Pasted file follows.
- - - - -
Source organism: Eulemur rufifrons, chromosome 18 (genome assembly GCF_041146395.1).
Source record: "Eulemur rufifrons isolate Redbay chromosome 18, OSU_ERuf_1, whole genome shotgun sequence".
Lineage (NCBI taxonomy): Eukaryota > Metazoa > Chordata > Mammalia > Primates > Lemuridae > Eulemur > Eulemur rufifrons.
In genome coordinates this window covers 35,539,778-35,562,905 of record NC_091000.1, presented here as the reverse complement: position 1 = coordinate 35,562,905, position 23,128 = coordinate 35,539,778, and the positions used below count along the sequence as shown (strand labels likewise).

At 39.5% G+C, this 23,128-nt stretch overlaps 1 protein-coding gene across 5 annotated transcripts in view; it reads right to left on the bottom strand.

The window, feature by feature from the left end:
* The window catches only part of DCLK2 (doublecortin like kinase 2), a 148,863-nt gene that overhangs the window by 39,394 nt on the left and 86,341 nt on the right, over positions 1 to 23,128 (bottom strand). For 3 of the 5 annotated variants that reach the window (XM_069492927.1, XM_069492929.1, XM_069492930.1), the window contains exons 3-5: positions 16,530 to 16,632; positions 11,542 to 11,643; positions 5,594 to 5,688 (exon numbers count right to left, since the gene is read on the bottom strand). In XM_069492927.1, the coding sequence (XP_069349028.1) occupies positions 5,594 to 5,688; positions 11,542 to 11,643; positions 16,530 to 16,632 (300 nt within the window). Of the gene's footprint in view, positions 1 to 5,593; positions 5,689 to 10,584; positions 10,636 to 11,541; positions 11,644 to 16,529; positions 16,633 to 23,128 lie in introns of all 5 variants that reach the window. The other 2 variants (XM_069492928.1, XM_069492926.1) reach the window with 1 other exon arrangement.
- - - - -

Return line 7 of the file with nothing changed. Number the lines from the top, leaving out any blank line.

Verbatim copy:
* The window catches only part of DCLK2 (doublecortin like kinase 2), a 148,863-nt gene that overhangs the window by 39,394 nt on the left and 86,341 nt on the right, over positions 1 to 23,128 (bottom strand). For 3 of the 5 annotated variants that reach the window (XM_069492927.1, XM_069492929.1, XM_069492930.1), the window contains exons 3-5: positions 16,530 to 16,632; positions 11,542 to 11,643; positions 5,594 to 5,688 (exon numbers count right to left, since the gene is read on the bottom strand). In XM_069492927.1, the coding sequence (XP_069349028.1) occupies positions 5,594 to 5,688; positions 11,542 to 11,643; positions 16,530 to 16,632 (300 nt within the window). Of the gene's footprint in view, positions 1 to 5,593; positions 5,689 to 10,584; positions 10,636 to 11,541; positions 11,644 to 16,529; positions 16,633 to 23,128 lie in introns of all 5 variants that reach the window. The other 2 variants (XM_069492928.1, XM_069492926.1) reach the window with 1 other exon arrangement.